The debate about the media coverage of the shooting terror attack in Tel Aviv on Thursday night continued this week, with politicians calling for more stringent regulation and journalists resisting.
The public debate began after spokesperson units of the Israel Police, IDF and Shin Bet penned a harshly worded letter condemning reporters for interfering during the hunt for the escaped terrorist and for broadcasting classified information.
The Knesset on Tuesday held a joint Public Security and Economics Committee session attended by Communications Minister Yoaz Hendel (New Hop), Knesset members, Israel Police representatives, Second Authority for Television and Radio head Eden Bar Tal, Israel Press Council President and High Court Judge (ret.) Chanan Meltzer, news channel representatives and others.
The session's goal was not to hold a public hearing for the press but to learn the appropriate lessons, Public Security Committee head MK Merav Ben Ari (Yesh Atid) said.
Economics Committee head Michael Biton (Blue and White) echoed Ben Ari's comments, saying that he expected coverage that was more "prudent" and took "all of the [differing] aspects into account."
"The lessons learned from the latest terror attack necessitates broad change," Hendel said during the session.
"There a number of conclusions to be implemented — of which the main ones fall under the responsibility of the police and the National Information Agency, whose job it is to manage the scene of terrorist attacks and shootings," he said.
"In an ongoing shooting spree, the area needs to be closed off as it is in the Gaza border area and during security situations in Jerusalem."
If the streets would have been closed off and specific points designated for press it would have been easier to control the incident, Hendel said. But the media was not void of criticism as well.
"On Thursday there was lawlessness. In the current reality when everything is broadcast live it is extremely difficult to censor the material or for an editor to make decisions. One of the decisions that arose in our [previous] discussions was to broadcast in delay, [creating a] break between filming and broadcasting," Hendel said.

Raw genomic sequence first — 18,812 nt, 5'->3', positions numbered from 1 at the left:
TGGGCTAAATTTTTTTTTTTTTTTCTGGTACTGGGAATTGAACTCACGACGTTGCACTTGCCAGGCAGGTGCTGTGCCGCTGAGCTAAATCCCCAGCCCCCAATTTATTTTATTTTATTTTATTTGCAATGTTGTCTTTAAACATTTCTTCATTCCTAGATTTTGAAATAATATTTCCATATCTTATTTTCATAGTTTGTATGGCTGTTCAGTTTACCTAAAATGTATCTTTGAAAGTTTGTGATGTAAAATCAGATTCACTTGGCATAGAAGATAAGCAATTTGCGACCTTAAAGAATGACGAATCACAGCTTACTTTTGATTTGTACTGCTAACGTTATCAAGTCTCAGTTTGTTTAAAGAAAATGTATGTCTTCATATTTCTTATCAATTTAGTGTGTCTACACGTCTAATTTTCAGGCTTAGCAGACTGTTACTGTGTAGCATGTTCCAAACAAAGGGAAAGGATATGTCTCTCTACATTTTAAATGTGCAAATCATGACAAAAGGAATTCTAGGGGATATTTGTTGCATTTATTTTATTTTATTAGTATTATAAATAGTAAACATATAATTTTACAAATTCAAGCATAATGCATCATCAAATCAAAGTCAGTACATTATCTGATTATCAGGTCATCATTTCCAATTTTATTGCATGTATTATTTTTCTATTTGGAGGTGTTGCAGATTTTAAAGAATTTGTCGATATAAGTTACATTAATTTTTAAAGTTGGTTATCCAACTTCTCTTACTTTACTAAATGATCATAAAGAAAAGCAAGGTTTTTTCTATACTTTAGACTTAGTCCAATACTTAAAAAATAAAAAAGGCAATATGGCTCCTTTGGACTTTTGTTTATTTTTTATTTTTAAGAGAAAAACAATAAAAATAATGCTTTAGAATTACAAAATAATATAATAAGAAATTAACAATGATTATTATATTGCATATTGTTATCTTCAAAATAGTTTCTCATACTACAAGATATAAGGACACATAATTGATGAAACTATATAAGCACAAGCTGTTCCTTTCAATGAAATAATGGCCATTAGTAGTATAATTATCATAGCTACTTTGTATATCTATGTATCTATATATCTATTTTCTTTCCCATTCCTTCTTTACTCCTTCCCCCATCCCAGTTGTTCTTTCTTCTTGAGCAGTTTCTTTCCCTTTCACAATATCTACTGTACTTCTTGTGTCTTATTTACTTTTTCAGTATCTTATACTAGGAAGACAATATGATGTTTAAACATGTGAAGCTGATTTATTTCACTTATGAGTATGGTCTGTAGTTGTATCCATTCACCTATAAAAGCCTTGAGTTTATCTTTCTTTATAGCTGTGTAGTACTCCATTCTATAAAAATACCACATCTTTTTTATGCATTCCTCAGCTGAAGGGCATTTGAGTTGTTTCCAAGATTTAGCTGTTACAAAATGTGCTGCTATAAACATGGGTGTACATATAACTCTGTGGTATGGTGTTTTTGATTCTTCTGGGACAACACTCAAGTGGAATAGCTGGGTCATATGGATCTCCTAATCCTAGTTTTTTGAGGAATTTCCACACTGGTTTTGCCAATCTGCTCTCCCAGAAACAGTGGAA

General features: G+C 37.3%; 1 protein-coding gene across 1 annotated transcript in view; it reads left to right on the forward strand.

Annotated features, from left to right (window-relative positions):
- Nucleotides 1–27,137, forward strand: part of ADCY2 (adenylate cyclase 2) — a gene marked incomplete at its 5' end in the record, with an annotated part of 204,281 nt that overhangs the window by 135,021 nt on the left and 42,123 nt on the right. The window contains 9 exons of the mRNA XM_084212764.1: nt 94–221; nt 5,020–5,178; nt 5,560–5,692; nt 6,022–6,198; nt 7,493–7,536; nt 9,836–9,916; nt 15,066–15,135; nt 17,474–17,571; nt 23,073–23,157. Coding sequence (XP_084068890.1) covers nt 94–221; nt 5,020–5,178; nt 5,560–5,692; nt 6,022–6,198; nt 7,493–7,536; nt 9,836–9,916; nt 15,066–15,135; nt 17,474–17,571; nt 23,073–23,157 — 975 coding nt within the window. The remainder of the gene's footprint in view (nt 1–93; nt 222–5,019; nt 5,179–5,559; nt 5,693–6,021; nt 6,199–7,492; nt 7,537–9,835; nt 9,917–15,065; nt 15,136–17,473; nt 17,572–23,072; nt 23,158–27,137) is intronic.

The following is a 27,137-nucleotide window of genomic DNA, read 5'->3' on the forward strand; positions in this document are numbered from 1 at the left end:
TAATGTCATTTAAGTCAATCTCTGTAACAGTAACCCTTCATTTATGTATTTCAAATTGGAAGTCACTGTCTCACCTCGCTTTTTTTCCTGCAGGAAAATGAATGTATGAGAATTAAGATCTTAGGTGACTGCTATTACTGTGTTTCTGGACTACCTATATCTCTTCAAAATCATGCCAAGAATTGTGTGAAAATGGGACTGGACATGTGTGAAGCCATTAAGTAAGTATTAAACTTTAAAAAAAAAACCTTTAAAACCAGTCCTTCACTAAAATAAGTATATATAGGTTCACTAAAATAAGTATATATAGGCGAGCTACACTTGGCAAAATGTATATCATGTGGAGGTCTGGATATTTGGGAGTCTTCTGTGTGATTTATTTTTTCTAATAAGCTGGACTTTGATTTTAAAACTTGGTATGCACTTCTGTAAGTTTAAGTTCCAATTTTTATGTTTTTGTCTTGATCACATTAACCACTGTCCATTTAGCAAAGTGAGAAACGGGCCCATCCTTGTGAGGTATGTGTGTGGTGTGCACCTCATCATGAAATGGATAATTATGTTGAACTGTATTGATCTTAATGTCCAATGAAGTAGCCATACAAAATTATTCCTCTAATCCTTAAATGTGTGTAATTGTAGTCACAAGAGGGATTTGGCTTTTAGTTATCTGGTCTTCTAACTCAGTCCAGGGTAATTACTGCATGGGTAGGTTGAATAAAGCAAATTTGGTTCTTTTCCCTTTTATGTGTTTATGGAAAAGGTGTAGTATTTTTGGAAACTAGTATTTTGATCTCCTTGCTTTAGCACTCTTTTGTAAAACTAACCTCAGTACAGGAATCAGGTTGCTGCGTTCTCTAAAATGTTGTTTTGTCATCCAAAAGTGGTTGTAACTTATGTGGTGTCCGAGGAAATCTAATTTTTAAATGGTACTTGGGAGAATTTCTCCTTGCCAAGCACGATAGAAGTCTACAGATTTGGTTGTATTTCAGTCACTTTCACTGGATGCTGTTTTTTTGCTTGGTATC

Another conclusion was that the news agencies conduct self-regulation as they did during the Second Intifada, Hendel said.
"Formulating a joint Ethical Code for these kinds of events can be a good solution. If they do not do so, we will not hesitate to activate regulation."
"National security comes before com[etition between news agencies," Hendel concluded.
Journalists' organizations countered with claims of encroachment on the freedom of the press.
"We oppose litigation that limits media coverage, but support self-regulation," said Anat Saragusti from the Union of Journalists in Israel. "We are working as we speak on a Code of Ethics that will provide guidelines for coverage during security events."
"The press' job is not to maintain national security, that is the role of the Defense apparatus. Nor is it the press' role to maintain national morale, but rather to serve the public's right to know and the public interest."
"It is very easy to attack the press when was happened during the event was managerial chaos. The press did its job and reflected what happened on the ground."
Meltzer also opposed the calls for stricter governmental media regulation.
"We live in a new reality of unregulated social media," he said.
The classic news outlets, which have editors, counter waves of rumors, and their reports actively debunk false claims, he argued.
"The public has a right to know - and if reports don't come from classic news, they will come from [social] networks," Meltzer said.
"The media's role is to reflect reality. If what we see in the mirror is improper, there are voices calling to shatter [the mirror]," he said.
"It seems that in order to cover for things that were not done properly during the [terror] event, the spotlight is being directed at the media. The solution is self-regulation - give us the opportunity to do so," he concluded.
Another member of the Israel Press Council leadership, Dr. Anat Peleg, added that no other Western country regulates media coverage during terror attacks.
"The BBC, EU and UNICEF compiled ethical guidelines that balance press freedom with the right of security and the need to respect casualties' privacy rights and the public's feelings.," she said.
Still, no Western country has forced regulation and neither should Israel, she argued.